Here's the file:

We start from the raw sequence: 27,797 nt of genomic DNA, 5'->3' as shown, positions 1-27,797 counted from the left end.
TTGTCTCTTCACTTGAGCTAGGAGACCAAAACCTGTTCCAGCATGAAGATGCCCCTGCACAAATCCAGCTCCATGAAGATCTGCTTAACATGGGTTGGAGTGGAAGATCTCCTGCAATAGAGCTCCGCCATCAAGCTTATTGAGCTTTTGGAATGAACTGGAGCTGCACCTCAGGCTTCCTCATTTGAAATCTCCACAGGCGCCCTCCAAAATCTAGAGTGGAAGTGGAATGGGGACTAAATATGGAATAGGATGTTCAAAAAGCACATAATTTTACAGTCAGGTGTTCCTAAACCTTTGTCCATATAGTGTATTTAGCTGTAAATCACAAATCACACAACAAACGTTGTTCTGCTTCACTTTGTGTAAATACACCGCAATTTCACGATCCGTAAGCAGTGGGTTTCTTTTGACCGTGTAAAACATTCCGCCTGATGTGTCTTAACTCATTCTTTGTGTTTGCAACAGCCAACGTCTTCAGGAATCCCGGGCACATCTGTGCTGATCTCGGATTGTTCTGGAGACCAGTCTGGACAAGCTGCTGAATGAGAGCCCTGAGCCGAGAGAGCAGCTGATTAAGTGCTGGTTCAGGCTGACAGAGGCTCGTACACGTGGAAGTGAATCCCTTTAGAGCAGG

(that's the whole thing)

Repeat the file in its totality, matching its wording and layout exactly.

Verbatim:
We start from the raw sequence: 27,797 nt of genomic DNA, 5'->3' as shown, positions 1-27,797 counted from the left end.
TTGTCTCTTCACTTGAGCTAGGAGACCAAAACCTGTTCCAGCATGAAGATGCCCCTGCACAAATCCAGCTCCATGAAGATCTGCTTAACATGGGTTGGAGTGGAAGATCTCCTGCAATAGAGCTCCGCCATCAAGCTTATTGAGCTTTTGGAATGAACTGGAGCTGCACCTCAGGCTTCCTCATTTGAAATCTCCACAGGCGCCCTCCAAAATCTAGAGTGGAAGTGGAATGGGGACTAAATATGGAATAGGATGTTCAAAAAGCACATAATTTTACAGTCAGGTGTTCCTAAACCTTTGTCCATATAGTGTATTTAGCTGTAAATCACAAATCACACAACAAACGTTGTTCTGCTTCACTTTGTGTAAATACACCGCAATTTCACGATCCGTAAGCAGTGGGTTTCTTTTGACCGTGTAAAACATTCCGCCTGATGTGTCTTAACTCATTCTTTGTGTTTGCAACAGCCAACGTCTTCAGGAATCCCGGGCACATCTGTGCTGATCTCGGATTGTTCTGGAGACCAGTCTGGACAAGCTGCTGAATGAGAGCCCTGAGCCGAGAGAGCAGCTGATTAAGTGCTGGTTCAGGCTGACAGAGGCTCGTACACGTGGAAGTGAATCCCTTTAGAGCAGG